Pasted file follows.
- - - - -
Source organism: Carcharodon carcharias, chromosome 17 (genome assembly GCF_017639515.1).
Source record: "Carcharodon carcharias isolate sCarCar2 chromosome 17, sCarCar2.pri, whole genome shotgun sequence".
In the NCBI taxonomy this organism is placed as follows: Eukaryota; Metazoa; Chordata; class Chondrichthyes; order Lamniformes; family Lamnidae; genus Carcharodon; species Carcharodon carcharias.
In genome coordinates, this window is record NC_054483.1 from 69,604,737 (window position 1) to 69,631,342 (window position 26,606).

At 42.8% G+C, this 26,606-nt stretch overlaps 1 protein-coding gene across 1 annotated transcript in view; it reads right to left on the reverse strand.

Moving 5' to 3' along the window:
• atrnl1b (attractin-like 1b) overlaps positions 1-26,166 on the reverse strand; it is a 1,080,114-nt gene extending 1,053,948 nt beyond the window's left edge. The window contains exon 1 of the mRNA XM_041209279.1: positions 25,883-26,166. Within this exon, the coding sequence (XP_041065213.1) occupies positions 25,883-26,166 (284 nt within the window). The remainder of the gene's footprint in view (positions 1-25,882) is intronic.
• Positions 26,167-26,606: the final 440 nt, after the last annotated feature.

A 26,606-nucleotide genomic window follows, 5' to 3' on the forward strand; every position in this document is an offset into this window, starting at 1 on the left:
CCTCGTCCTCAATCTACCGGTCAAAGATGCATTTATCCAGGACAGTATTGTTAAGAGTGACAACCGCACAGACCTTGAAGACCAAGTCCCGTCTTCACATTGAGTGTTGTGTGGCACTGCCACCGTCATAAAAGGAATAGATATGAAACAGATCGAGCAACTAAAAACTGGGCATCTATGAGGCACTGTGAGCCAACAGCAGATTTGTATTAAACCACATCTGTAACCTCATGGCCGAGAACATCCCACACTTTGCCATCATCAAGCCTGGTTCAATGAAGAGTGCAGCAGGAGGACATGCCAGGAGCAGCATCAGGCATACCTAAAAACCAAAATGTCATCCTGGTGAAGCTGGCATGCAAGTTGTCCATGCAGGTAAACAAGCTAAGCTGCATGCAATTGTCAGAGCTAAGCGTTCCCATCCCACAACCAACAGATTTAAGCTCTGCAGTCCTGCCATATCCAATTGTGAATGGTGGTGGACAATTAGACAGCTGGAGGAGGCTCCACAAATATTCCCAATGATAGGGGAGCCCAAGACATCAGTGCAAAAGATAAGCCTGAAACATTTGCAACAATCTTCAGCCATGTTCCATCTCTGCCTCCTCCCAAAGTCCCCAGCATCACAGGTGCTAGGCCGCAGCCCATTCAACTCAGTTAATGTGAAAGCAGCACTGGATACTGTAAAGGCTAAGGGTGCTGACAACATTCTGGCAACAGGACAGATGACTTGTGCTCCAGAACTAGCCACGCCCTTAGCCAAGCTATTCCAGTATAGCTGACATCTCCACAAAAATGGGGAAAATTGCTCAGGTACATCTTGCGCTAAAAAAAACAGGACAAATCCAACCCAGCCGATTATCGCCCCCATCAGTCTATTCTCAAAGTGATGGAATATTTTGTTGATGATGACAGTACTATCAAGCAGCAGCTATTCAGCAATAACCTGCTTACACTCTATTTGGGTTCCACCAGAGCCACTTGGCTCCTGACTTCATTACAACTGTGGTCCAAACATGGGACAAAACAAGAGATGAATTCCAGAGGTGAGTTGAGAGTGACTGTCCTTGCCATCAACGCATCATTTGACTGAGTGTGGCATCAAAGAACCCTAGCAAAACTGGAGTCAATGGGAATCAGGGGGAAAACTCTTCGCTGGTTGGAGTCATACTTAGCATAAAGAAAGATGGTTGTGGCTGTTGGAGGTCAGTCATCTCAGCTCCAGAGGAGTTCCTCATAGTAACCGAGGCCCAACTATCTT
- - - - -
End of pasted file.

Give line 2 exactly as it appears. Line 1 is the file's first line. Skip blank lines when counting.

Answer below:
Source record: "Carcharodon carcharias isolate sCarCar2 chromosome 17, sCarCar2.pri, whole genome shotgun sequence".